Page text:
Shakespeare Requirement

“The Shakespeare Requirement,” by Julie Schumacher. Doubleday, 2018. 309 pages, $25.98.

“The Shakespeare Requirement” is billed as a sequel to Julie Schumacher’s 2014 debut novel, “Dear Committee Members.” Schumacher wrote that highly original novel entirely in interoffice memos. She won the Thurber Prize for American Humor, amazingly the first time that award has been given to a woman.

“Dear Committee Members” was, according to the book jacket, a “cult classic of anhedonic academe.” The present novel continues that tone and story, albeit in traditional novel format. It centers around the day-to-day struggles over an academic year in a mediocre English department at mediocre Payne University. The plot is fairly minimal with the emphasis more on characters dealing with everyday academic hassles.

Newly appointed English department chair Jason Fitger has the thankless job of navigating never-ending budget cuts for his low-priority department at an undistinguished Payne University. English shares Willard Hall with the much wealthier economics eepartment, chaired by the ambitious Roland Gladwell, who is not very subtly engaged in a campaign to take over all of Willard Hall from the hapless English department. For example, he puts locked doors on English’s former meeting rooms, which he has lavishly refurnished with generous donations from economics alumni.

In navigating these politically troubled waters, Fitger must also deal with his ex-wife, Janet Matthias, who is now special assistant to his dean, Phil Hinckler, as well as with his secretary/administrative assistant, Fran Ignatieff, who has outlasted and outperformed numerous previous department chairs. A collection of disengaged, venal, unsupportive and downright crooked administrators make his job even more difficult. Whether they are missing for weeks on end collecting tarantulas in Suriname or scheming to lure promising student assistants away from the English department, administrators are clearly portrayed here as part of the problem, not the solution.

Fitger’s own staff of full-time and adjunct English faculty consists of a bunch of “characters,” to say the least. Some are nearing retirement but uninterested in pursuing that. Others have major health problems or are minimally performing, while still others are stuck on their own issues. Fitger is chronically cast with responsibilities way beyond his talents and job description, even as far as nursing a recovering colleague with no family back to health in his own house for several weeks.

The controversy of the title comes from a proposal to do away with the Shakespeare requirement for all English majors. Naturally, this deeply offends the resident Shakespeare scholar Dennis Cassovan, as he and Fitger become unwitting pawns in Machiavellian university politics from forces trying to weaken the English department. When the student newspaper and later the broader press get wind of the proposal, the unwanted publicity greatly complicates university efforts to resolve the question.

For the most part, students play a small role in this story, with most being dismissed by faculty as unmotivated and untalented. One professor describes the university library as a place where undergraduates go to nap and engage in intercourse. One of Fitger’s few promising students, Angela Vackrey, becomes unexpectedly pregnant during her freshman year and somehow is directed to Fitger for counseling about handling this. This leaves him feeling horribly inadequate and uncomfortable and also forces him to cooperate with his ex-wife and other administrators he would rather not deal with. This motley crew of reluctant supporters makes quite a presence at Angela’s wedding.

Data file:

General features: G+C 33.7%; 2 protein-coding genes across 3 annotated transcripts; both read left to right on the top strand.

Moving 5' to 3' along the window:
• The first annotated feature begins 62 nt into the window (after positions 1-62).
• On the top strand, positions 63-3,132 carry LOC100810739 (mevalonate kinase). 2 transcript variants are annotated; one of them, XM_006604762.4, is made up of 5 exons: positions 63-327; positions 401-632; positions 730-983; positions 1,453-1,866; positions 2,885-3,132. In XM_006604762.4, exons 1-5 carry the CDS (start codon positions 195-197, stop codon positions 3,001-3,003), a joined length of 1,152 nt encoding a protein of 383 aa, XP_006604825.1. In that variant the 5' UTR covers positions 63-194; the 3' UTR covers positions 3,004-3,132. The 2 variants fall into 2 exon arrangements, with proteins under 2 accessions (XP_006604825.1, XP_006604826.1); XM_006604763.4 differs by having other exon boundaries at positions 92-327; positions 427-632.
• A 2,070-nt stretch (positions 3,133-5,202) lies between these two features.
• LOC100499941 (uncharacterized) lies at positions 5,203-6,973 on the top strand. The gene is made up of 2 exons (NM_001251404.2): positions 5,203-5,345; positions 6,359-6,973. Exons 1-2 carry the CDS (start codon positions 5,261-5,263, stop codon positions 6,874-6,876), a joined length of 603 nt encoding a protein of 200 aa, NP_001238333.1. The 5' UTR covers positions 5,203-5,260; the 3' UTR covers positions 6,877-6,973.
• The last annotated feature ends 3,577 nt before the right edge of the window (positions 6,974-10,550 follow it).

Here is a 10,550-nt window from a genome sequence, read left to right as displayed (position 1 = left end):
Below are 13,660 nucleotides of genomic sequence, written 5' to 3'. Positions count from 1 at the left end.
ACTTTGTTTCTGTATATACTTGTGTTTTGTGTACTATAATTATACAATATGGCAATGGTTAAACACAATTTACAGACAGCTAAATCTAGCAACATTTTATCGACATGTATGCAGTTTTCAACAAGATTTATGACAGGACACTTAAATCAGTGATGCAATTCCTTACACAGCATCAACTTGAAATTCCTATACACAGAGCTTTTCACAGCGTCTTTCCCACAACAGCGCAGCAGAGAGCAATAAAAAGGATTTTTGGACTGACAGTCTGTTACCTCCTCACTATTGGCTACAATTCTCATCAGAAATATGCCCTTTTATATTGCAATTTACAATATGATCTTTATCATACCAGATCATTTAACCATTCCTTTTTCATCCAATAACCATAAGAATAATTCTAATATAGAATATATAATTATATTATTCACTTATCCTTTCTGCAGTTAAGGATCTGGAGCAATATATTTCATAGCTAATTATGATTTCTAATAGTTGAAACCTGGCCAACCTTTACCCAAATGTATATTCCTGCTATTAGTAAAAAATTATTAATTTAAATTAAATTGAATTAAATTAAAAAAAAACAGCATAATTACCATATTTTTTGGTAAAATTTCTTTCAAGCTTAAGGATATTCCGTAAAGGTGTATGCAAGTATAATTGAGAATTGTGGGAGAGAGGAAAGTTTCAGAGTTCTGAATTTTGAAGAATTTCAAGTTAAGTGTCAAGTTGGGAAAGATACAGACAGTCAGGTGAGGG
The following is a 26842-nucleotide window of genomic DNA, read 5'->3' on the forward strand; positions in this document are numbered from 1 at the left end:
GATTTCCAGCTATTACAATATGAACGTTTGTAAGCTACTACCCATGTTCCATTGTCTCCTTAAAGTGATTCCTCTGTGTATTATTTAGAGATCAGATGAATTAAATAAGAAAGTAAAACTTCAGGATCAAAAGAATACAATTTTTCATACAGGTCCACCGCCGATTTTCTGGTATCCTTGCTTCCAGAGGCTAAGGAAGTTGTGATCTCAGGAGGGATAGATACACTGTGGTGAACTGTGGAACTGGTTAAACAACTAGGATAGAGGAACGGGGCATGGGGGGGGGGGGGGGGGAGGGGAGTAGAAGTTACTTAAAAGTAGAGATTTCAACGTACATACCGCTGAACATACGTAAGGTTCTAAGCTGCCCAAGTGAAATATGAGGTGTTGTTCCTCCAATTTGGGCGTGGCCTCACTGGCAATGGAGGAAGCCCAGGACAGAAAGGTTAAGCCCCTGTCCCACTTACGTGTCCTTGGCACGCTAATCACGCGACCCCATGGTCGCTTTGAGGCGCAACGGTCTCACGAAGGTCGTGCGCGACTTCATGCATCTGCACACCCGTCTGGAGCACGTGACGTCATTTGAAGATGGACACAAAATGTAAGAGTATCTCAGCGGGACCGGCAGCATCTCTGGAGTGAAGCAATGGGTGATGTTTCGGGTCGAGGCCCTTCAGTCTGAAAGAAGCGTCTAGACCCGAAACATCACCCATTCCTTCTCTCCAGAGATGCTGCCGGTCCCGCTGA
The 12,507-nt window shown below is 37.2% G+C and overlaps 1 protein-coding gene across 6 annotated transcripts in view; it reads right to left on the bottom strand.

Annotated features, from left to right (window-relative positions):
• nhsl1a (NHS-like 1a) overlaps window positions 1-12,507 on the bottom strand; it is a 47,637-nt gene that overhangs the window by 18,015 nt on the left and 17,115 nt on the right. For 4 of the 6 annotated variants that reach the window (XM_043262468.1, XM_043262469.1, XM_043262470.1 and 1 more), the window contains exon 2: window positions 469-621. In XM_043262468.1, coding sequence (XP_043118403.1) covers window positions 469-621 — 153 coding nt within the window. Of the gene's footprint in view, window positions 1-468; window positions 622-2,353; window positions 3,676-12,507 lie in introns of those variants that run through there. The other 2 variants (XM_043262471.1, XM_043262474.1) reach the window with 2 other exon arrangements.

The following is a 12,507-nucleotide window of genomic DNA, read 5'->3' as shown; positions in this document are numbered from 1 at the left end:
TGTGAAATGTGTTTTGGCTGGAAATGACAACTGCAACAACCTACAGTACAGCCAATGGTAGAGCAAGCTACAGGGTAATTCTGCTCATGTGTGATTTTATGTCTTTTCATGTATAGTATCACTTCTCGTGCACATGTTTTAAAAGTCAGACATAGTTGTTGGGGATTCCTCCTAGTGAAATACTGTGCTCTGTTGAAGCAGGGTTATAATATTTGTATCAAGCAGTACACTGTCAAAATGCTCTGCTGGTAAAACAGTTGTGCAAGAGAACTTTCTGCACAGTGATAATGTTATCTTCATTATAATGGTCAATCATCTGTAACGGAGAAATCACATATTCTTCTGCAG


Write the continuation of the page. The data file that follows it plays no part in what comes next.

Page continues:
For those of us having devoted our professional lives to academia, especially at a chronically-underfunded university like K-State, this novel hits very close to home. Many times while reading it I almost laughed out loud until I realized that its satire was only marginally more extreme than the reality at many universities.

For example, Fitger and his department spend months working rather aimlessly on a Statement of Vision (SOV), which every department must write in order to continue to receive funding from their dean. The endless debates, changes and edits by staff keep this from being concluded for a long time. This would all seem so silly if I hadn’t remembered KSU departments having to do exactly the same thing some years ago. The real process was only slightly less convoluted and useless than the parody portrayed by Schumacher.

All university administrators, faculty and students aspiring to go into college teaching should read this book. It will resonate particularly with those from chronically undervalued departments. (You know who you are at KSU!) Schumacher minces no words in her satire about the abuse of adjunct faculty who have to find second jobs to get by, impoverished students who work for slave wages (or sometimes for nothing on an unpaid “internship”) and insensitive administrators who keep pushing faculty to do massive fundraising to support their basic teaching programs. This book deserves to be a classic in academic circles, that is, if it is not too painful to read.

Richard Harris is a professor emeritus of psychological sciences at K-State.

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